Monday, January 31, 2011

The big bike build - part I

For the last several years I have been riding my mountain bike to work, it takes about 80 minutes along the Fish Lake Trail.  All my friends tell me a thinner set of tires would make the trip faster.  I suppose the quick solution would be to buy a set of tire and change them out on my mountain bike, however, anytime I wanted to mountain bike the tires would need to be changed out again.  My solution was to get a new bike, or more accurately, build myself a new bike from scratch over the winter months.  I bought a frame and front forks for a touring bike from Nashbar Bikes then a headset, stem and handle bars.

The first difficulty to overcome was to get the headset onto the frame.  The front forks have a ring at the base that needed to be filed down, I had to go to a local bike shop in order to find this out.  This was simple enough I bought a $10 file and worked it down until the ring for the headset seated properly.  The cups were a bit more difficult to install into the frame.  All the videos on youtube used a special expensive compression tool to install, usually any excuse to buy a tool is sufficient.  I decided to make my own compression tool out of a threaded rod, two, nuts and a slew of washer.  My makeshift tool worked pretty good once I used the proper alignment tool, a large monkey wrench used like a hammer, since I live in an apartment I am sure my neighbors did not appreciate this all to much.  The last step in preparing the front forks for installation into the frame involved cutting the pipe down to fit the stem.  Again instead of buying the expensive tool specifically for bike the local Bi-Mart provided an equivalent tool known as a pipe cutter, costs about $8.00.  If you can't tell I a bit of a penny pincher. I had to cut the pipe twice, the first time it was too long, always a better option than being too short, I would have had to buy a new set of front forks, and I really do not like spending extra money.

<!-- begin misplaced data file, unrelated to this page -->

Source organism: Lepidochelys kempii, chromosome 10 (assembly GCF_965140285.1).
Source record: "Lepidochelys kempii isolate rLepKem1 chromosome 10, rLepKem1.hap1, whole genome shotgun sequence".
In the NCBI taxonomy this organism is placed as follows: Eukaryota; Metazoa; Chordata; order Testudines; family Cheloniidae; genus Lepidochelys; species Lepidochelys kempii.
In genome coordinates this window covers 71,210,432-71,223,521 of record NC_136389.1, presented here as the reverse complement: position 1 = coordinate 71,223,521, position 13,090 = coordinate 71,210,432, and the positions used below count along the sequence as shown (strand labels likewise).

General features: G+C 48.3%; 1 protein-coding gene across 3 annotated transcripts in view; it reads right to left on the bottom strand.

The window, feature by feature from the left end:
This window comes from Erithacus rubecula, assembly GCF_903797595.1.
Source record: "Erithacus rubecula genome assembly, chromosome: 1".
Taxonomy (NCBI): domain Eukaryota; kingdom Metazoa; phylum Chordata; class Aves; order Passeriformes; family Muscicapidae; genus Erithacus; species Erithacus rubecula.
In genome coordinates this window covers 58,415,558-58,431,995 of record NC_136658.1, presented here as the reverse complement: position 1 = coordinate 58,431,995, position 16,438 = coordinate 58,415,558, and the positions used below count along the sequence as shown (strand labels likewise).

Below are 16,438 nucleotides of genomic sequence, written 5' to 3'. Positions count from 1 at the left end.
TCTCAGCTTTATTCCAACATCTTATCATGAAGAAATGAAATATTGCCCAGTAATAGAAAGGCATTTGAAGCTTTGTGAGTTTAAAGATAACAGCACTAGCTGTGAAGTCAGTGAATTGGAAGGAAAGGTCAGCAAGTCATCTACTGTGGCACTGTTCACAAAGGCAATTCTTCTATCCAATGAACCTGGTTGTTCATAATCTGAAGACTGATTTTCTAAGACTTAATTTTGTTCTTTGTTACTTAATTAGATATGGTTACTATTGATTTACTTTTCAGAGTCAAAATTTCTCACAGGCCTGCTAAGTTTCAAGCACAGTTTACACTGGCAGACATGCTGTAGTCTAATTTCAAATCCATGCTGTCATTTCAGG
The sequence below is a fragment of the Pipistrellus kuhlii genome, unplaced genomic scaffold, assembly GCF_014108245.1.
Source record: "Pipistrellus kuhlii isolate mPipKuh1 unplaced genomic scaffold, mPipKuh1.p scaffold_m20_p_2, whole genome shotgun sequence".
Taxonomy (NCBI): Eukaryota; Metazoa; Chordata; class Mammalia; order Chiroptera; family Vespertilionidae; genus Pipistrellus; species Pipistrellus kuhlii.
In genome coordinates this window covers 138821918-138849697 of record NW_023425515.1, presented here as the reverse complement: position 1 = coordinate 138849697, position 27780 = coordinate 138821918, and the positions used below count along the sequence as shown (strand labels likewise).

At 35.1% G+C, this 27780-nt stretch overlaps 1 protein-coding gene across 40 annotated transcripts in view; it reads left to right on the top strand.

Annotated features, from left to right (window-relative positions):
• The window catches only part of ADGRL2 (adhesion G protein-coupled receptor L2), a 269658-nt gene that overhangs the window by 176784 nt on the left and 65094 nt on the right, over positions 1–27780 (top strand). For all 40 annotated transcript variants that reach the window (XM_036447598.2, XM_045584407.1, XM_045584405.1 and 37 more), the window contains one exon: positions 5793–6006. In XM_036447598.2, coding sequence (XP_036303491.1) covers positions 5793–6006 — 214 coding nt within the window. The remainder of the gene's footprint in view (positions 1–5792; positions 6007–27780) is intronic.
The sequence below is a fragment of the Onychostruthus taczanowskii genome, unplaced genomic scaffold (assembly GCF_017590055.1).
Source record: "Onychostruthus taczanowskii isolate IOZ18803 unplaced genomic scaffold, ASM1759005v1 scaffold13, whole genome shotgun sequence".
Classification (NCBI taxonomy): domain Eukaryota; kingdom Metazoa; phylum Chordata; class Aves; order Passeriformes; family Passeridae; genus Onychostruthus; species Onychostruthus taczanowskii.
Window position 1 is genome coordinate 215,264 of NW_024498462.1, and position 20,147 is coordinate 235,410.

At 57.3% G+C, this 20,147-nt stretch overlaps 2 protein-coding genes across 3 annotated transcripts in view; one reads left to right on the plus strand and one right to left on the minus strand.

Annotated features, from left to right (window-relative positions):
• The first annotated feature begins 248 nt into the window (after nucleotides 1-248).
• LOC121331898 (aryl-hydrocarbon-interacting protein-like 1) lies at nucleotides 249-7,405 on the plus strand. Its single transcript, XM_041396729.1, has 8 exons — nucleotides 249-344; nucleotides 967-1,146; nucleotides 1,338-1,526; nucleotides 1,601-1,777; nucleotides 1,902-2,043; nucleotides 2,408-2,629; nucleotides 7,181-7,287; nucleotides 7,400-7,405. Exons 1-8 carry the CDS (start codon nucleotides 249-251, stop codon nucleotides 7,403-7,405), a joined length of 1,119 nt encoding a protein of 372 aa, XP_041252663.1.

Just a historical note here, Orville and Wilber Wright were bike makers before they flew the very first airplane at Kitty Hawk.  The thought kind of makes me feel a little more adventuresome.

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